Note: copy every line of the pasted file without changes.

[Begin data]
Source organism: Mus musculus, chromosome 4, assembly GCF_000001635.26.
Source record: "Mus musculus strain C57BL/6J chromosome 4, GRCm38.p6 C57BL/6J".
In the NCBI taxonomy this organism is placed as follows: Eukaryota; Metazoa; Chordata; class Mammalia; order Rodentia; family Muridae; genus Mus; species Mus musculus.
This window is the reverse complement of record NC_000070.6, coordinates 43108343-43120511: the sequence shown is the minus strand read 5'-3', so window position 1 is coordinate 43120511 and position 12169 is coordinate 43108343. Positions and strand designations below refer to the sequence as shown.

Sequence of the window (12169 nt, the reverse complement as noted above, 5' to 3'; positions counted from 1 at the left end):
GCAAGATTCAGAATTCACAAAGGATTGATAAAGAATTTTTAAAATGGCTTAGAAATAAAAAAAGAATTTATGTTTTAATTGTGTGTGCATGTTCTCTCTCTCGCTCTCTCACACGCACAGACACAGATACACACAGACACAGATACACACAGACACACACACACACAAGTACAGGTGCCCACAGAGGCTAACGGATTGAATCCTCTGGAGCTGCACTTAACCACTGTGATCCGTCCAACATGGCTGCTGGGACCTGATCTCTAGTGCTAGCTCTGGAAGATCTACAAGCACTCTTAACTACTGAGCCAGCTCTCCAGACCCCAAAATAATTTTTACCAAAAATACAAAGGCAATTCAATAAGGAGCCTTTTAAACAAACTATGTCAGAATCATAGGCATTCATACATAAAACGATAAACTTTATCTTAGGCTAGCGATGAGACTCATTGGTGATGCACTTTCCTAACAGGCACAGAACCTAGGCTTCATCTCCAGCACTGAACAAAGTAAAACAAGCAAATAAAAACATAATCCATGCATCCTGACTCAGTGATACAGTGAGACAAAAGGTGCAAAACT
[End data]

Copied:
Source organism: Mus musculus, chromosome 4, assembly GCF_000001635.26.
Source record: "Mus musculus strain C57BL/6J chromosome 4, GRCm38.p6 C57BL/6J".
In the NCBI taxonomy this organism is placed as follows: Eukaryota; Metazoa; Chordata; class Mammalia; order Rodentia; family Muridae; genus Mus; species Mus musculus.
This window is the reverse complement of record NC_000070.6, coordinates 43108343-43120511: the sequence shown is the minus strand read 5'-3', so window position 1 is coordinate 43120511 and position 12169 is coordinate 43108343. Positions and strand designations below refer to the sequence as shown.

Sequence of the window (12169 nt, the reverse complement as noted above, 5' to 3'; positions counted from 1 at the left end):
GCAAGATTCAGAATTCACAAAGGATTGATAAAGAATTTTTAAAATGGCTTAGAAATAAAAAAAGAATTTATGTTTTAATTGTGTGTGCATGTTCTCTCTCTCGCTCTCTCACACGCACAGACACAGATACACACAGACACAGATACACACAGACACACACACACACAAGTACAGGTGCCCACAGAGGCTAACGGATTGAATCCTCTGGAGCTGCACTTAACCACTGTGATCCGTCCAACATGGCTGCTGGGACCTGATCTCTAGTGCTAGCTCTGGAAGATCTACAAGCACTCTTAACTACTGAGCCAGCTCTCCAGACCCCAAAATAATTTTTACCAAAAATACAAAGGCAATTCAATAAGGAGCCTTTTAAACAAACTATGTCAGAATCATAGGCATTCATACATAAAACGATAAACTTTATCTTAGGCTAGCGATGAGACTCATTGGTGATGCACTTTCCTAACAGGCACAGAACCTAGGCTTCATCTCCAGCACTGAACAAAGTAAAACAAGCAAATAAAAACATAATCCATGCATCCTGACTCAGTGATACAGTGAGACAAAAGGTGCAAAACT